The gompa was originally dedicated to the Bon-Cho deities before it was taken over by the Buddhists. Later it was converted into a stronghold of the Kagyupa sect (red hat).

The site of the monastery is probably the oldest in Ladakh. The landscape around is fabulous, this is also called "moon land".

'Yuru Kab-Gyat' the festival at Lamayuru is held every year on the 17th & 18th day of the 5th Tibetan month which generally falls in July. 



ALCHI

 

The CHOSKOR, or religious complex at ALCHI, once a thriving religious center but now deserted, is situated on the bank of river Indus. This is one the most important cultural sites in Ladakh. This 11th century Choskor was founded by Lak-Dan Shas_rab, a Tibetan noble man who accompanied Nyima-Gon into Ladakh.

It's a treasure trove of early Buddhist art in the Kasmiri tradition, a style quite different from the Tibetan art found in Ladakh's other gompas.

 

 

 

 

 

 MATHO

 

This is the only Saskya-pa gompa in Ladakh, one of the last Red Hat sects to be founded in Tibet. The monastery is situated on a hill in a lateral ravine of the Stok-Khnagri range across Indus. It is believed to be around 500 years old and now has a resident community of about 60 monks.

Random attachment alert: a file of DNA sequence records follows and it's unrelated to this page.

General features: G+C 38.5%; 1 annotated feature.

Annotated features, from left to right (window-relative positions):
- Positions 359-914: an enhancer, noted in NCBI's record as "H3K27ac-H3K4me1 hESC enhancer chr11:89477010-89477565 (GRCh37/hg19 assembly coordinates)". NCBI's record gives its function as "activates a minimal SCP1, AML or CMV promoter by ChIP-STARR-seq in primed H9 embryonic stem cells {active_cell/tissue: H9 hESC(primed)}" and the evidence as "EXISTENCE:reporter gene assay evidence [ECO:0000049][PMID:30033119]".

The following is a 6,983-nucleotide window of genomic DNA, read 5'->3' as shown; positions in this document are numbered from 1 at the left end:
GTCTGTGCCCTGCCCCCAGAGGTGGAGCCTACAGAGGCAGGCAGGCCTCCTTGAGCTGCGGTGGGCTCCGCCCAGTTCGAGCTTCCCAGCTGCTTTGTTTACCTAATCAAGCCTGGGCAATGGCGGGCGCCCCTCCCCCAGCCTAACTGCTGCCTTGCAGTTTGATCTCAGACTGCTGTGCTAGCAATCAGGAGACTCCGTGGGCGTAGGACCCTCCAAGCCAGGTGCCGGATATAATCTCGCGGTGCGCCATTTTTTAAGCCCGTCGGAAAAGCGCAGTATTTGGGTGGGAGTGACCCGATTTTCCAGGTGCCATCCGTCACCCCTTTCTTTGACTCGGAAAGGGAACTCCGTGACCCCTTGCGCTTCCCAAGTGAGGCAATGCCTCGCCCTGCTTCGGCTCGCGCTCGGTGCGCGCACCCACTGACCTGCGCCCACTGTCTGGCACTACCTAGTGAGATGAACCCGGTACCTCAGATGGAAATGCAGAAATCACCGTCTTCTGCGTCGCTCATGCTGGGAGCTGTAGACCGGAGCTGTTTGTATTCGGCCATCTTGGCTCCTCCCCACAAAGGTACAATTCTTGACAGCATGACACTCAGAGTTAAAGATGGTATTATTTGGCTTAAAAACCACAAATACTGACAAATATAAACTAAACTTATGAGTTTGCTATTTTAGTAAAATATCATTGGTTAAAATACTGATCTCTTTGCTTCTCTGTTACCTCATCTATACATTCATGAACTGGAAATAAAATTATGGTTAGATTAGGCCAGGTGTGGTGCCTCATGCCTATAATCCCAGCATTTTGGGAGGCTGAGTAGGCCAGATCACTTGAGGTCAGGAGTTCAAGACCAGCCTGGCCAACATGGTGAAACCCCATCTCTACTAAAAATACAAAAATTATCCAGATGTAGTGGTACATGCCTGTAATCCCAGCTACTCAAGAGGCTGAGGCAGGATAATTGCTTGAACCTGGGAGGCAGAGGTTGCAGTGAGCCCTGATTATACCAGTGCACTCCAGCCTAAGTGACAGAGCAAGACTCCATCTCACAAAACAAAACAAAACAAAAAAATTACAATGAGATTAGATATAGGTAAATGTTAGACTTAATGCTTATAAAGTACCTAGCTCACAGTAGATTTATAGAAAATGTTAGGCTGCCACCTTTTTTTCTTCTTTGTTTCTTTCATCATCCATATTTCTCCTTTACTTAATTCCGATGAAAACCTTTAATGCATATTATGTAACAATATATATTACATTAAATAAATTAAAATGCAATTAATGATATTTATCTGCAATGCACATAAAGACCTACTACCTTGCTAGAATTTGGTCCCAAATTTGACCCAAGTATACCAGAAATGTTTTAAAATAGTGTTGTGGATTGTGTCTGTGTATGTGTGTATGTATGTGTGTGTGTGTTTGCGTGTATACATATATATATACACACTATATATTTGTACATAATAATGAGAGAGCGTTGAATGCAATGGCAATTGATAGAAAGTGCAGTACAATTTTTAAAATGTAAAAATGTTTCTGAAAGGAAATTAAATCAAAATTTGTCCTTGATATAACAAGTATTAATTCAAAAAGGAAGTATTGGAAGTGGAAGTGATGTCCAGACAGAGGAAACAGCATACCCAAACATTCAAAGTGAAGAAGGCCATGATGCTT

The monastery has become famous for its annual festival, during which specially chosen monks become the vehicle for an Oracle. 'MATHO NAGRANG' the annual festival is held on the 14th & 15th day of the 1st Tibetan month, which generally falls during the months of Feb - Mar.

For several days they answer people's questions and predict the following year's events while in a trance.


 


 

STOK

 

Since the King was dethroned by the Dogras the royal family is residing here. There is an interesting museum that contains an odd collection. A visit to Stok Palace is worth a visit. There is small monastery too which belongs to Gurphug, a branch of Spituk monastery.
‘Guru Tse-Chu' over here is held on 9th & 10th day of the 1st Tibetan month.

This has been the Royal Palace since the King was dethroned by the Dogras and is now the home of the last king's widow. It is around 12 kms from Leh. There is an interesting museum that contains an odd collection of exhibits including the King's teacup holder, the queen's turquoise headdress, and many more interesting things.

 



SHANTI STUPA:-

A magnificent white-domed structure built by Japanese for world peace at a hill top in Changspa village. H.H Dalai Lama inaugurated it in 1985. It's state of the art work attracts a lot of tourists visiting Ladakh. Spectacular view of Leh town can be from this vantage point.

Leh Palace:-
Built by King Sengge Namgyal in the 17th century is of same style as POTALA PALACE of Lhasa. The building stands majestically overlooking the town. The Palace is under the Archaeological survey of India.

SPITUK :-